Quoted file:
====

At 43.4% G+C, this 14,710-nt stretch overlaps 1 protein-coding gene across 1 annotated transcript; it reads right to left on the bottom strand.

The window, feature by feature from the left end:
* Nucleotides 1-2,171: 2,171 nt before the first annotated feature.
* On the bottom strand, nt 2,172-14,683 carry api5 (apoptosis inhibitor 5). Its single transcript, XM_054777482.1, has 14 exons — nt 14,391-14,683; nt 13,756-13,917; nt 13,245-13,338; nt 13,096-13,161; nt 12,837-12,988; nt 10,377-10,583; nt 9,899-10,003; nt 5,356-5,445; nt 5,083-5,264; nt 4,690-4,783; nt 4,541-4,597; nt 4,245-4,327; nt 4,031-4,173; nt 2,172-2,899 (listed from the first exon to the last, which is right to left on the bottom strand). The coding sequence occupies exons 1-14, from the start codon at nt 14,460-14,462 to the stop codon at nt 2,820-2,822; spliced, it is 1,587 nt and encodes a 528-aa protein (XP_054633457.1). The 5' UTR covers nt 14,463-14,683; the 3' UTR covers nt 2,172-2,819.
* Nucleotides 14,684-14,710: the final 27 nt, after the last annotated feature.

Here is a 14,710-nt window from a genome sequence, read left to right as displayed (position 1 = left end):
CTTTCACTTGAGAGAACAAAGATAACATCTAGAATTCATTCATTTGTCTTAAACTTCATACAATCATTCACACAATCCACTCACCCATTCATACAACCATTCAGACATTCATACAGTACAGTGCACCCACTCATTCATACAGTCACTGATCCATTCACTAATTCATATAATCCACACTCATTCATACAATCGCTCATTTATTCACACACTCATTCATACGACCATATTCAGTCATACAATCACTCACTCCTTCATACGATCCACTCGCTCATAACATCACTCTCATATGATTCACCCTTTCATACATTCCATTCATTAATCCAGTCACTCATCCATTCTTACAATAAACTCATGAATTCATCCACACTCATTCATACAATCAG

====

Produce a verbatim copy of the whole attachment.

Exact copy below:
At 43.4% G+C, this 14,710-nt stretch overlaps 1 protein-coding gene across 1 annotated transcript; it reads right to left on the bottom strand.

The window, feature by feature from the left end:
* Nucleotides 1-2,171: 2,171 nt before the first annotated feature.
* On the bottom strand, nt 2,172-14,683 carry api5 (apoptosis inhibitor 5). Its single transcript, XM_054777482.1, has 14 exons — nt 14,391-14,683; nt 13,756-13,917; nt 13,245-13,338; nt 13,096-13,161; nt 12,837-12,988; nt 10,377-10,583; nt 9,899-10,003; nt 5,356-5,445; nt 5,083-5,264; nt 4,690-4,783; nt 4,541-4,597; nt 4,245-4,327; nt 4,031-4,173; nt 2,172-2,899 (listed from the first exon to the last, which is right to left on the bottom strand). The coding sequence occupies exons 1-14, from the start codon at nt 14,460-14,462 to the stop codon at nt 2,820-2,822; spliced, it is 1,587 nt and encodes a 528-aa protein (XP_054633457.1). The 5' UTR covers nt 14,463-14,683; the 3' UTR covers nt 2,172-2,819.
* Nucleotides 14,684-14,710: the final 27 nt, after the last annotated feature.

Here is a 14,710-nt window from a genome sequence, read left to right as displayed (position 1 = left end):
CTTTCACTTGAGAGAACAAAGATAACATCTAGAATTCATTCATTTGTCTTAAACTTCATACAATCATTCACACAATCCACTCACCCATTCATACAACCATTCAGACATTCATACAGTACAGTGCACCCACTCATTCATACAGTCACTGATCCATTCACTAATTCATATAATCCACACTCATTCATACAATCGCTCATTTATTCACACACTCATTCATACGACCATATTCAGTCATACAATCACTCACTCCTTCATACGATCCACTCGCTCATAACATCACTCTCATATGATTCACCCTTTCATACATTCCATTCATTAATCCAGTCACTCATCCATTCTTACAATAAACTCATGAATTCATCCACACTCATTCATACAATCAG